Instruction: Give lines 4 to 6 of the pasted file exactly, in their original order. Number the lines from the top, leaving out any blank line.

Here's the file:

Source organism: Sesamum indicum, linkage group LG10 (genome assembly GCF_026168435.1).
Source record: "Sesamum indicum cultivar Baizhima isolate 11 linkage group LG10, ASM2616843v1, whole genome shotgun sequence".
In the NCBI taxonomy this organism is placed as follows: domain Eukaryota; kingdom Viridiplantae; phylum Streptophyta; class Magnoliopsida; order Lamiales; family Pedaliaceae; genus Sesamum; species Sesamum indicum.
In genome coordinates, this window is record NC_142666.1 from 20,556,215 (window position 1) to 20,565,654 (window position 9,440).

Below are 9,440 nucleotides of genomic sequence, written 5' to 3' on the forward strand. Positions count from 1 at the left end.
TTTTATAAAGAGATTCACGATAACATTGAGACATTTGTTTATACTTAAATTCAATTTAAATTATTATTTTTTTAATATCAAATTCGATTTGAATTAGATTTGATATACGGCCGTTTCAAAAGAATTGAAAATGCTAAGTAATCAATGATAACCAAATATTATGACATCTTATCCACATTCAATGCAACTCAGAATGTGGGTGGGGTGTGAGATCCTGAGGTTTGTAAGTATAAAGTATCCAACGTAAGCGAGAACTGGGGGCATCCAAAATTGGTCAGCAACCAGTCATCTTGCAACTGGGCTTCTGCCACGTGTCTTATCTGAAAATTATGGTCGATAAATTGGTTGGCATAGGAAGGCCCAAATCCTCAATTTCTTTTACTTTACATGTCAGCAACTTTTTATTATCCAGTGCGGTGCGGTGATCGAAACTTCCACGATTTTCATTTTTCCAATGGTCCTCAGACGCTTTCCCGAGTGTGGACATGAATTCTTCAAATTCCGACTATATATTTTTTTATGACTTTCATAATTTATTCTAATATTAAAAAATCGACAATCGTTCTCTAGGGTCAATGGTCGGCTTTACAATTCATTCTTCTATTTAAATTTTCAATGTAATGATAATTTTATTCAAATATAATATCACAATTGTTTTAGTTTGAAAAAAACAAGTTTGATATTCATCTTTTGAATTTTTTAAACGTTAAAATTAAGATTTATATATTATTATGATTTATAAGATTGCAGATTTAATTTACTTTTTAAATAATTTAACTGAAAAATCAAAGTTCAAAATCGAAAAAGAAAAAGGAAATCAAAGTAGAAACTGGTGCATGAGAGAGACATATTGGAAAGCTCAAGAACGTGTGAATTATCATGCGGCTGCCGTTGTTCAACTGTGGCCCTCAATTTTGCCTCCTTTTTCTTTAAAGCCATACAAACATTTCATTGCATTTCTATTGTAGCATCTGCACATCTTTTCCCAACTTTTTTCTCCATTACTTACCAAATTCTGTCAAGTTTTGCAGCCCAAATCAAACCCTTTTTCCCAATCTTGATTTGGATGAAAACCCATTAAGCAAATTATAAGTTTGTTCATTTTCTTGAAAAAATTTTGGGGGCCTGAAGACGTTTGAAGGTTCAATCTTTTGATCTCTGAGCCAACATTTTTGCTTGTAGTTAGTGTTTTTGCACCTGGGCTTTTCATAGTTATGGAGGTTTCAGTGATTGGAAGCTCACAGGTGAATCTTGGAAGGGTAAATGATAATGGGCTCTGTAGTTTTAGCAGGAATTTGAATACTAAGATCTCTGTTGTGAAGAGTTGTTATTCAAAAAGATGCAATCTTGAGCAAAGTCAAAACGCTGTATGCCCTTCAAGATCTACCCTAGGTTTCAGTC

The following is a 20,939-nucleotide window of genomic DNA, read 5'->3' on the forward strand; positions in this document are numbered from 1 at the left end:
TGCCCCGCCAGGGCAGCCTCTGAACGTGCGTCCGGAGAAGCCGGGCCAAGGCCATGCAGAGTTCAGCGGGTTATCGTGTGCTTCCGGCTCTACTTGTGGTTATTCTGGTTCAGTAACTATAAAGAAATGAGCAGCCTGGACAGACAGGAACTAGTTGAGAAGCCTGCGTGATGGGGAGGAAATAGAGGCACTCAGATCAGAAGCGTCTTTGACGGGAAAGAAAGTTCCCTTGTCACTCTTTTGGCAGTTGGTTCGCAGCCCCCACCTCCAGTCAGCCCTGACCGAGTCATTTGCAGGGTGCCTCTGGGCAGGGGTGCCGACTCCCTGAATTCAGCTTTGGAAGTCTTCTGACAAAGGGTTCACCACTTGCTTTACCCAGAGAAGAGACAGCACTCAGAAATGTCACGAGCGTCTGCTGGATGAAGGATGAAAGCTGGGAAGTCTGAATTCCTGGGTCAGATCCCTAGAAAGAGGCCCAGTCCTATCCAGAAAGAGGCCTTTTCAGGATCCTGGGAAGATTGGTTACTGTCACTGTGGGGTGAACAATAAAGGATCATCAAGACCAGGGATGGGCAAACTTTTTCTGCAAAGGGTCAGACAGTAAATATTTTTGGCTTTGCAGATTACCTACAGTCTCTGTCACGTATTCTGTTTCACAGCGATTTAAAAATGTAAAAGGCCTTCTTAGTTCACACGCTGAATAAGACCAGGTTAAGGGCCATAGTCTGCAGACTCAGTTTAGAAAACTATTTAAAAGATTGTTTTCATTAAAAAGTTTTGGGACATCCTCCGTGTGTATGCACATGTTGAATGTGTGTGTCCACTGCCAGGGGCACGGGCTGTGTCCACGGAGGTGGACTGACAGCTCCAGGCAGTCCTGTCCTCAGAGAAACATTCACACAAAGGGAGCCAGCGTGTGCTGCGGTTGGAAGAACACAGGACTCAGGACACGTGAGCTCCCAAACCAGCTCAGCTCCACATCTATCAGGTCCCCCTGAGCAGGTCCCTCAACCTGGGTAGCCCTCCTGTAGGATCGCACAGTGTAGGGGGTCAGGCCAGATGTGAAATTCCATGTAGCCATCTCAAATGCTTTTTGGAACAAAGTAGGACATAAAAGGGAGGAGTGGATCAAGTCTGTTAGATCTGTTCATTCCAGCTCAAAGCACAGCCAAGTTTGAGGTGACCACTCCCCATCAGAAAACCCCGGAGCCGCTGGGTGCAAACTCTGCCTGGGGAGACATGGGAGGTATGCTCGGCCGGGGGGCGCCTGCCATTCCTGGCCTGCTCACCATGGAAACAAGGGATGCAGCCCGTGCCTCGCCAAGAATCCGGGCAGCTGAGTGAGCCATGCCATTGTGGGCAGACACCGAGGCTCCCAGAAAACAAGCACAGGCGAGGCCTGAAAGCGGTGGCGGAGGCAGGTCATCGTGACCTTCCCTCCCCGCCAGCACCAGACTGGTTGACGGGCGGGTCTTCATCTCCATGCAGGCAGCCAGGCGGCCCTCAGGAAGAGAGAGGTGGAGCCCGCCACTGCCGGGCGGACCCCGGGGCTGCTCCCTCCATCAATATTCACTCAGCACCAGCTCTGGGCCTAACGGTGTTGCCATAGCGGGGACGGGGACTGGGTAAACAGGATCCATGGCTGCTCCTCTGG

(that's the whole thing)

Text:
In genome coordinates, this window is record NC_142666.1 from 20,556,215 (window position 1) to 20,565,654 (window position 9,440).

Below are 9,440 nucleotides of genomic sequence, written 5' to 3' on the forward strand. Positions count from 1 at the left end.
TTTTATAAAGAGATTCACGATAACATTGAGACATTTGTTTATACTTAAATTCAATTTAAATTATTATTTTTTTAATATCAAATTCGATTTGAATTAGATTTGATATACGGCCGTTTCAAAAGAATTGAAAATGCTAAGTAATCAATGATAACCAAATATTATGACATCTTATCCACATTCAATGCAACTCAGAATGTGGGTGGGGTGTGAGATCCTGAGGTTTGTAAGTATAAAGTATCCAACGTAAGCGAGAACTGGGGGCATCCAAAATTGGTCAGCAACCAGTCATCTTGCAACTGGGCTTCTGCCACGTGTCTTATCTGAAAATTATGGTCGATAAATTGGTTGGCATAGGAAGGCCCAAATCCTCAATTTCTTTTACTTTACATGTCAGCAACTTTTTATTATCCAGTGCGGTGCGGTGATCGAAACTTCCACGATTTTCATTTTTCCAATGGTCCTCAGACGCTTTCCCGAGTGTGGACATGAATTCTTCAAATTCCGACTATATATTTTTTTATGACTTTCATAATTTATTCTAATATTAAAAAATCGACAATCGTTCTCTAGGGTCAATGGTCGGCTTTACAATTCATTCTTCTATTTAAATTTTCAATGTAATGATAATTTTATTCAAATATAATATCACAATTGTTTTAGTTTGAAAAAAACAAGTTTGATATTCATCTTTTGAATTTTTTAAACGTTAAAATTAAGATTTATATATTATTATGATTTATAAGATTGCAGATTTAATTTACTTTTTAAATAATTTAACTGAAAAATCAAAGTTCAAAATCGAAAAAGAAAAAGGAAATCAAAGTAGAAACTGGTGCATGAGAGAGACATATTGGAAAGCTCAAGAACGTGTGAATTATCATGCGGCTGCCGTTGTTCAACTGTGGCCCTCAATTTTGCCTCCTTTTTCTTTAAAGCCATACAAACATTTCATTGCATTTCTATTGTAGCATCTGCACATCTTTTCCCAACTTTTTTCTCCATTACTTACCAAATTCTGTCAAGTTTTGCAGCCCAAATCAAACCCTTTTTCCCAATCTTGATTTGGATGAAAACCCATTAAGCAAATTATAAGTTTGTTCATTTTCTTGAAAAAATTTTGGGGGCCTGAAGACGTTTGAAGGTTCAATCTTTTGATCTCTGAGCCAACATTTTTGCTTGTAGTTAGTGTTTTTGCACCTGGGCTTTTCATAGTTATGGAGGTTTCAGTGATTGGAAGCTCACAGGTGAATCTTGGAAGGGTAAATGATAATGGGCTCTGTAGTTTTAGCAGGAATTTGAATACTAAGATCTCTGTTGTGAAGAGTTGTTATTCAAAAAGATGCAATCTTGAGCAAAGTCAAAACGCTGTATGCCCTTCAAGATCTACCCTAGGTTTCAGTC